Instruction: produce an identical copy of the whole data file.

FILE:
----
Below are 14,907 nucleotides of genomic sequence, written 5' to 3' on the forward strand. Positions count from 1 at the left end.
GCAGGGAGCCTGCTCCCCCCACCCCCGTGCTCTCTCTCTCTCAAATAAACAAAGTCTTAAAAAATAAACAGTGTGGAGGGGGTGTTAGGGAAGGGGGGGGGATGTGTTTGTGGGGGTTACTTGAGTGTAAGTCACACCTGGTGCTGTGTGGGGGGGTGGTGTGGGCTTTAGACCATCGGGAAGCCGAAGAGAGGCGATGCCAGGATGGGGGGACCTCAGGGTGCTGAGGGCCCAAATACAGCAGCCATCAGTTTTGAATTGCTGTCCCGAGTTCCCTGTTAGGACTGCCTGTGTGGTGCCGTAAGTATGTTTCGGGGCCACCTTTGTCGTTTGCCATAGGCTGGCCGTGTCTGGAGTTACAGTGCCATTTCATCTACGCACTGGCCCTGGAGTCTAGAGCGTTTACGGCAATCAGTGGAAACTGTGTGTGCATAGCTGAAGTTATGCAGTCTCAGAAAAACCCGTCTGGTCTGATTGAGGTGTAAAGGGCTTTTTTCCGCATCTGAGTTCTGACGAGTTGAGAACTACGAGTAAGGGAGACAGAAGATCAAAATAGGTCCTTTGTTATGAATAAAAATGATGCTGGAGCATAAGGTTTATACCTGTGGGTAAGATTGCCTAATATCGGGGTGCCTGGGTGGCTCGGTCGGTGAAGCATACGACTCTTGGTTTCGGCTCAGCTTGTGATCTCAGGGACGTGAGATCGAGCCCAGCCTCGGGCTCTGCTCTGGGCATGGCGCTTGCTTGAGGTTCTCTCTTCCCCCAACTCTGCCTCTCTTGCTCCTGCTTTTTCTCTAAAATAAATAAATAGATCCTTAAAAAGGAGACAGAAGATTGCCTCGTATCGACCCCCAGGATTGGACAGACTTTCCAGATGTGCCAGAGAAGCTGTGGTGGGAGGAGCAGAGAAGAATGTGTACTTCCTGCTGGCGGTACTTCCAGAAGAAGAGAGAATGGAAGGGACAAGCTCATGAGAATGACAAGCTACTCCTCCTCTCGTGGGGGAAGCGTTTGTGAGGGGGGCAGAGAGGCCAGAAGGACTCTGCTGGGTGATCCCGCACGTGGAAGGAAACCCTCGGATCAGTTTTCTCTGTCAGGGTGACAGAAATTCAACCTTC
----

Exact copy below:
Below are 14,907 nucleotides of genomic sequence, written 5' to 3' on the forward strand. Positions count from 1 at the left end.
GCAGGGAGCCTGCTCCCCCCACCCCCGTGCTCTCTCTCTCTCAAATAAACAAAGTCTTAAAAAATAAACAGTGTGGAGGGGGTGTTAGGGAAGGGGGGGGGATGTGTTTGTGGGGGTTACTTGAGTGTAAGTCACACCTGGTGCTGTGTGGGGGGGTGGTGTGGGCTTTAGACCATCGGGAAGCCGAAGAGAGGCGATGCCAGGATGGGGGGACCTCAGGGTGCTGAGGGCCCAAATACAGCAGCCATCAGTTTTGAATTGCTGTCCCGAGTTCCCTGTTAGGACTGCCTGTGTGGTGCCGTAAGTATGTTTCGGGGCCACCTTTGTCGTTTGCCATAGGCTGGCCGTGTCTGGAGTTACAGTGCCATTTCATCTACGCACTGGCCCTGGAGTCTAGAGCGTTTACGGCAATCAGTGGAAACTGTGTGTGCATAGCTGAAGTTATGCAGTCTCAGAAAAACCCGTCTGGTCTGATTGAGGTGTAAAGGGCTTTTTTCCGCATCTGAGTTCTGACGAGTTGAGAACTACGAGTAAGGGAGACAGAAGATCAAAATAGGTCCTTTGTTATGAATAAAAATGATGCTGGAGCATAAGGTTTATACCTGTGGGTAAGATTGCCTAATATCGGGGTGCCTGGGTGGCTCGGTCGGTGAAGCATACGACTCTTGGTTTCGGCTCAGCTTGTGATCTCAGGGACGTGAGATCGAGCCCAGCCTCGGGCTCTGCTCTGGGCATGGCGCTTGCTTGAGGTTCTCTCTTCCCCCAACTCTGCCTCTCTTGCTCCTGCTTTTTCTCTAAAATAAATAAATAGATCCTTAAAAAGGAGACAGAAGATTGCCTCGTATCGACCCCCAGGATTGGACAGACTTTCCAGATGTGCCAGAGAAGCTGTGGTGGGAGGAGCAGAGAAGAATGTGTACTTCCTGCTGGCGGTACTTCCAGAAGAAGAGAGAATGGAAGGGACAAGCTCATGAGAATGACAAGCTACTCCTCCTCTCGTGGGGGAAGCGTTTGTGAGGGGGGCAGAGAGGCCAGAAGGACTCTGCTGGGTGATCCCGCACGTGGAAGGAAACCCTCGGATCAGTTTTCTCTGTCAGGGTGACAGAAATTCAACCTTC